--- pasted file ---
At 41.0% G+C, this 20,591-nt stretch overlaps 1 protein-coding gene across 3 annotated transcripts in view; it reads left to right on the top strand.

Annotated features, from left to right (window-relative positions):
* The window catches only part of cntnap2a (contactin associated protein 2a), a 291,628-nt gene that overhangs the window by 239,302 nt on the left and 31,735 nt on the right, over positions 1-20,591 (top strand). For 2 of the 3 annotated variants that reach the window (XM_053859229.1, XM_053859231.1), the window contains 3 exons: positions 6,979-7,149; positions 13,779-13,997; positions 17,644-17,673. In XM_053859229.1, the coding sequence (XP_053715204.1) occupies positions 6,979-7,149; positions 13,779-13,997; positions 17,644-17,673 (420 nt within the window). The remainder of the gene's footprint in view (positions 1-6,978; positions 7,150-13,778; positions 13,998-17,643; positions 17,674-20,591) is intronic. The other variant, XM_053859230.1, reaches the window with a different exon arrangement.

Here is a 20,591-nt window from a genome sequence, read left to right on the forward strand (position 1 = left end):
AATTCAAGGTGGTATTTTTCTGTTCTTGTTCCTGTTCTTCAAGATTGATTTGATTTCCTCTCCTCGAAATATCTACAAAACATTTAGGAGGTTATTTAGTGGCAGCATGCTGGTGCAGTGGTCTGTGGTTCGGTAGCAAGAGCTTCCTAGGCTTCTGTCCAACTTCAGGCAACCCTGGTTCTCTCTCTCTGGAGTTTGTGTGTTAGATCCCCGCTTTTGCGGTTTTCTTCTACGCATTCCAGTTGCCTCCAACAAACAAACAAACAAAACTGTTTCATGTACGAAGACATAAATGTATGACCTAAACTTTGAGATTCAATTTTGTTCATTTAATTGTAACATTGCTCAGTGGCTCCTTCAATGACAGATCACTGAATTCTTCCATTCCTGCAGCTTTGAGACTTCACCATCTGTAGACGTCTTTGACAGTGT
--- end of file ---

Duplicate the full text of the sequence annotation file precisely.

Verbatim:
At 41.0% G+C, this 20,591-nt stretch overlaps 1 protein-coding gene across 3 annotated transcripts in view; it reads left to right on the top strand.

Annotated features, from left to right (window-relative positions):
* The window catches only part of cntnap2a (contactin associated protein 2a), a 291,628-nt gene that overhangs the window by 239,302 nt on the left and 31,735 nt on the right, over positions 1-20,591 (top strand). For 2 of the 3 annotated variants that reach the window (XM_053859229.1, XM_053859231.1), the window contains 3 exons: positions 6,979-7,149; positions 13,779-13,997; positions 17,644-17,673. In XM_053859229.1, the coding sequence (XP_053715204.1) occupies positions 6,979-7,149; positions 13,779-13,997; positions 17,644-17,673 (420 nt within the window). The remainder of the gene's footprint in view (positions 1-6,978; positions 7,150-13,778; positions 13,998-17,643; positions 17,674-20,591) is intronic. The other variant, XM_053859230.1, reaches the window with a different exon arrangement.

Here is a 20,591-nt window from a genome sequence, read left to right on the forward strand (position 1 = left end):
AATTCAAGGTGGTATTTTTCTGTTCTTGTTCCTGTTCTTCAAGATTGATTTGATTTCCTCTCCTCGAAATATCTACAAAACATTTAGGAGGTTATTTAGTGGCAGCATGCTGGTGCAGTGGTCTGTGGTTCGGTAGCAAGAGCTTCCTAGGCTTCTGTCCAACTTCAGGCAACCCTGGTTCTCTCTCTCTGGAGTTTGTGTGTTAGATCCCCGCTTTTGCGGTTTTCTTCTACGCATTCCAGTTGCCTCCAACAAACAAACAAACAAAACTGTTTCATGTACGAAGACATAAATGTATGACCTAAACTTTGAGATTCAATTTTGTTCATTTAATTGTAACATTGCTCAGTGGCTCCTTCAATGACAGATCACTGAATTCTTCCATTCCTGCAGCTTTGAGACTTCACCATCTGTAGACGTCTTTGACAGTGT